Danny Hogg was a pro­lific graf­fiti artist whose tag, Cool “Disco” Dan, was a sym­bol of a stormy era.

The Washington Post Sunday - - METRO - BY MAURA JUDKIS maura.judkis@wash­post.com

Danny Hogg, the pro­lific Wash­ing­ton street artist who plas­tered the city with his tag, Cool “Disco” Dan, died of com­pli­ca­tions from di­a­betes on Wed­nes­day. He was 47.

Mr. Hogg’s tag be­came an en­dur­ing sym­bol for a city that had en­dured a lot. He was at his most pro­lific in the late ’80s and early ’90s, an era when D.C. was known as the coun­try’s “mur­der cap­i­tal” and then-Mayor Mar­ion Barry was ar­rested for us­ing crack co­caine.

“When you think of D.C.’s tur­bu­lent times, what hap­pened and where the city came from, he is an icon of that era,” said Roger Gast­man, a doc­u­men­tary film­maker who pro­duced a movie, “The Leg­end of Cool ‘Disco’ Dan,” about Mr. Hogg and the D.C. street-art scene. “There’s not many left. He’s a folk hero.”

Mr. Hogg grew up in Capi­tol Heights, Md., and spent most of his child­hood draw­ing, said his mother, Denise Wo­mack. He got his nick­name from go­ing to gogo shows and spent his teenage years spray-paint­ing that name on build­ings across the city.

“I would give my kids al­lowance for do­ing er­rands in the house, and he would use the money to buy spray cans and mark­ers,” said Wo­mack, who re­called throw­ing them in the trash when­ever she found them. “The po­lice came to our door many times — ‘Oh, your son was writ­ing on govern­ment build­ings,’ ” she said.

His graf­fiti style was “very plain, sim­ple, in your face, the bare bones of graf­fiti,” said Asad Walker, a graf­fiti artist and friend of Mr. Hogg’s. “I think the over­all D.C. style, still to this day, can be kind of sim­ple and straight­for­ward. That aes­thetic was pro­moted by him.”

In 1991, Mr. Hogg was pro­filed by Wash­ing­ton Post re­porter Paul Hen­drick­son, who ac­com­pa­nied him on a late-night tag­ging binge.

“Al­most al­ways this is an af­ter­mid­night man. He finds a wall. He Han­cocks it. He’s gone,” Hen­drick­son wrote.

Some thought he was the most pro­lific graf­fiti artist in D.C., but that wasn’t true, Gast­man said. “I bet other peo­ple had their name more. Dan just picked the best spots.”

Like along the Metro’s Red Line, where com­muters could see his tag ev­ery morn­ing. Or on the for­mer Wash­ing­ton Coli­seum. Or along the 14th Street Bridge.

“He thought long and hard about where to put it,” said Joseph Pat­ti­sall, who made the doc­u­men­tary with Gast­man. “He would go back and trace it to get it as thick and as bold as he could. He took more risk than pretty much any­body.”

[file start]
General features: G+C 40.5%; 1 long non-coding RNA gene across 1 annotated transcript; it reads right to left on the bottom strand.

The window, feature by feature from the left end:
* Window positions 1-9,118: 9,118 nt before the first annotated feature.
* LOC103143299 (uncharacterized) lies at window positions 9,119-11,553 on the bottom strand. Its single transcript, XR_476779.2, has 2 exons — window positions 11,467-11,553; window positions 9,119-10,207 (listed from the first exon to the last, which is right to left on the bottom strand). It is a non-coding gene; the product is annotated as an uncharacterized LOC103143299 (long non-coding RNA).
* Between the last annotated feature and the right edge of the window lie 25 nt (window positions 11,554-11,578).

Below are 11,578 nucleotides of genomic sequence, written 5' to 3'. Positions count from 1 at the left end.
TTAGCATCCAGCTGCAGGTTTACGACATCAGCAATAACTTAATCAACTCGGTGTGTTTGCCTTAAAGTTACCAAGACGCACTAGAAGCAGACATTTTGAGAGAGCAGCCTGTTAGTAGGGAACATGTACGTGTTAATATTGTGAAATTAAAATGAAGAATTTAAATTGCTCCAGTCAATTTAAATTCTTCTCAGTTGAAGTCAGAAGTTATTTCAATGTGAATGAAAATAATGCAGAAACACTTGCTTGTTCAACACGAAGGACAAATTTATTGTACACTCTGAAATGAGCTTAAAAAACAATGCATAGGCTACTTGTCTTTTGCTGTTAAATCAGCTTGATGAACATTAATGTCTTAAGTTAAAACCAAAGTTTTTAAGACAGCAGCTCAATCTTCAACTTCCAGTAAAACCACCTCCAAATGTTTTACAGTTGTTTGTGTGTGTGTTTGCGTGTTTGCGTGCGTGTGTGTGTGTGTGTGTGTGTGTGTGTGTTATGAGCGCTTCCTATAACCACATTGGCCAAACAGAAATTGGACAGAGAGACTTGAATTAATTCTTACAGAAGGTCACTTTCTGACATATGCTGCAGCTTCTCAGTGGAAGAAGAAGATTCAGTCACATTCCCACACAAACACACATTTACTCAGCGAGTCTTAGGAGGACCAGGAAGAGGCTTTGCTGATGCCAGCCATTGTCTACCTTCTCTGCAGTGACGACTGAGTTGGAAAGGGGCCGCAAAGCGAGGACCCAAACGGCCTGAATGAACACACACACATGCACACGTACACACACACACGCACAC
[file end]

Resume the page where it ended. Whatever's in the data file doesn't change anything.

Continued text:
He had run-ins with the cops, of course. But Mr. Hogg’s no­to­ri­ety pre­ceded him, and his re­la­tion­ship with po­lice was not en­tirely ad­ver­sar­ial. Walker re­mem­bered a time when the two of them were paint­ing graf­fiti in Edge­wood Ter­race and heard gun­shots nearby. They de­cided to leave and were walk­ing down Rhode Is­land Avenue when a po­lice cruiser passed by them and slowed down.

“I was like, man, if these cops turn around, I’m dump­ing all of these cans,” Walker said. “The cop car does a U-turn and comes back to us, and the cop is like, ‘Hey Dan!’ It was 3 a.m. The cop rec­og­nized him from be­hind. That’s how fa­mous he was.”

In per­son, Mr. Hogg was re­served and shy.

“Graf­fiti is a funny thing, be­cause you want ev­ery­one to know you, but you don’t want any­one to know you at the same time,” Pat­ti­sall said.

Mr. Hogg stopped tag­ging in the early 2000s. But he ex­pe­ri­enced a bit of a come­back in 2013. That was the year Gast­man’s doc­u­men­tary made its de­but, and an in­creas­ingly gen­tri­fied D.C. ex­pe­ri­enced a col­lec­tive nos­tal­gia for the city’s by­gone cul­ture — but a san­i­tized ver­sion of it. Cool “Disco” Dan found his work dis­played in the Cor­co­ran Gallery of Art for “Pump Me Up,” a trib­ute to D.C.’s graf­fiti and go-go cul­ture. It also briefly in­spired the name of a dough­nut shop — Cool “Disco” Donuts — which sparked an an­gry dis­cus­sion about ap­pro­pri­a­tion in a city where sev­eral white-owned res­tau­rants are named af­ter black artists.

In ad­di­tion to his di­a­betes, Mr. Hogg strug­gled with men­tal ill­ness, poverty and home­less­ness through­out his life. He didn’t at­tend some of the screen­ings of his doc­u­men­tary be­cause he couldn’t be reached. His fi­nal res­i­dence was a state-funded group home in Fair­fax, Gast­man said, who, along with Pat­ti­sall, main­tained a re­la­tion­ship with the artist af­ter their doc­u­men­tary was pro­duced.

Mr. Hogg was wary about this turn in the spot­light, but even­tu­ally warmed to it, said his friend Rosina Teri Me­molo, a lo­cal pho­tog­ra­pher who has doc­u­mented his work.

“He was al­ways happy to sign things and to make peo­ple’s day,” she said. “I think that was one of his fa­vorite things, the love that he got. I think he thrived off of that and he ap­pre­ci­ated it.”

Most of Mr. Hogg’s tags have been erased now — painted over, or gone be­cause build­ings have been re­placed by con­dos and of­fices. His friends said that in re­cent years, he had come to em­brace his legacy as D.C.’s most fa­mous street artist.

“He knows, with­out be­ing ego­tis­ti­cal, that Cool ‘Disco’ Dan is an icon of D.C.,” Gast­man said, still speak­ing in the present tense about his friend. “He knows that it has be­come larger than him­self.”


Danny Hogg in front of one of his tags in Wash­ing­ton, D.C. The lo­cal icon was known for his straight­for­ward graf­fiti style.

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